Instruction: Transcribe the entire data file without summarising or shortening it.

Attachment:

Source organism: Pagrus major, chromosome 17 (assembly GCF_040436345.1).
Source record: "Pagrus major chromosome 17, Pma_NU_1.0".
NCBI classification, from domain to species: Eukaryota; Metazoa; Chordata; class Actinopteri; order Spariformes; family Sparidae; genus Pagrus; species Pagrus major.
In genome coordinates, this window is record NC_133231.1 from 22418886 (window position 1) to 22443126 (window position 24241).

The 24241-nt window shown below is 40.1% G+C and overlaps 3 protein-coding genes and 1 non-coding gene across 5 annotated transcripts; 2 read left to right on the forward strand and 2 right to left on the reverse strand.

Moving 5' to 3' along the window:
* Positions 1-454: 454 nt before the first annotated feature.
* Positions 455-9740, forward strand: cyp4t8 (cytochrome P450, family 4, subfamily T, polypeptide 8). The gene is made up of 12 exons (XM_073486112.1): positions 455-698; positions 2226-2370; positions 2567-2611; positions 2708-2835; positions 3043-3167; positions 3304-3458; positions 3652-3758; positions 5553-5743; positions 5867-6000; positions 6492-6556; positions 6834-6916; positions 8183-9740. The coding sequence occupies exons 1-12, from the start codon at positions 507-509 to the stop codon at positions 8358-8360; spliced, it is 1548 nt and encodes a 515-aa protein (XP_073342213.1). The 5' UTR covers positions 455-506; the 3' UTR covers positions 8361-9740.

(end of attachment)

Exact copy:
Source organism: Pagrus major, chromosome 17 (assembly GCF_040436345.1).
Source record: "Pagrus major chromosome 17, Pma_NU_1.0".
NCBI classification, from domain to species: Eukaryota; Metazoa; Chordata; class Actinopteri; order Spariformes; family Sparidae; genus Pagrus; species Pagrus major.
In genome coordinates, this window is record NC_133231.1 from 22418886 (window position 1) to 22443126 (window position 24241).

The 24241-nt window shown below is 40.1% G+C and overlaps 3 protein-coding genes and 1 non-coding gene across 5 annotated transcripts; 2 read left to right on the forward strand and 2 right to left on the reverse strand.

Moving 5' to 3' along the window:
* Positions 1-454: 454 nt before the first annotated feature.
* Positions 455-9740, forward strand: cyp4t8 (cytochrome P450, family 4, subfamily T, polypeptide 8). The gene is made up of 12 exons (XM_073486112.1): positions 455-698; positions 2226-2370; positions 2567-2611; positions 2708-2835; positions 3043-3167; positions 3304-3458; positions 3652-3758; positions 5553-5743; positions 5867-6000; positions 6492-6556; positions 6834-6916; positions 8183-9740. The coding sequence occupies exons 1-12, from the start codon at positions 507-509 to the stop codon at positions 8358-8360; spliced, it is 1548 nt and encodes a 515-aa protein (XP_073342213.1). The 5' UTR covers positions 455-506; the 3' UTR covers positions 8361-9740.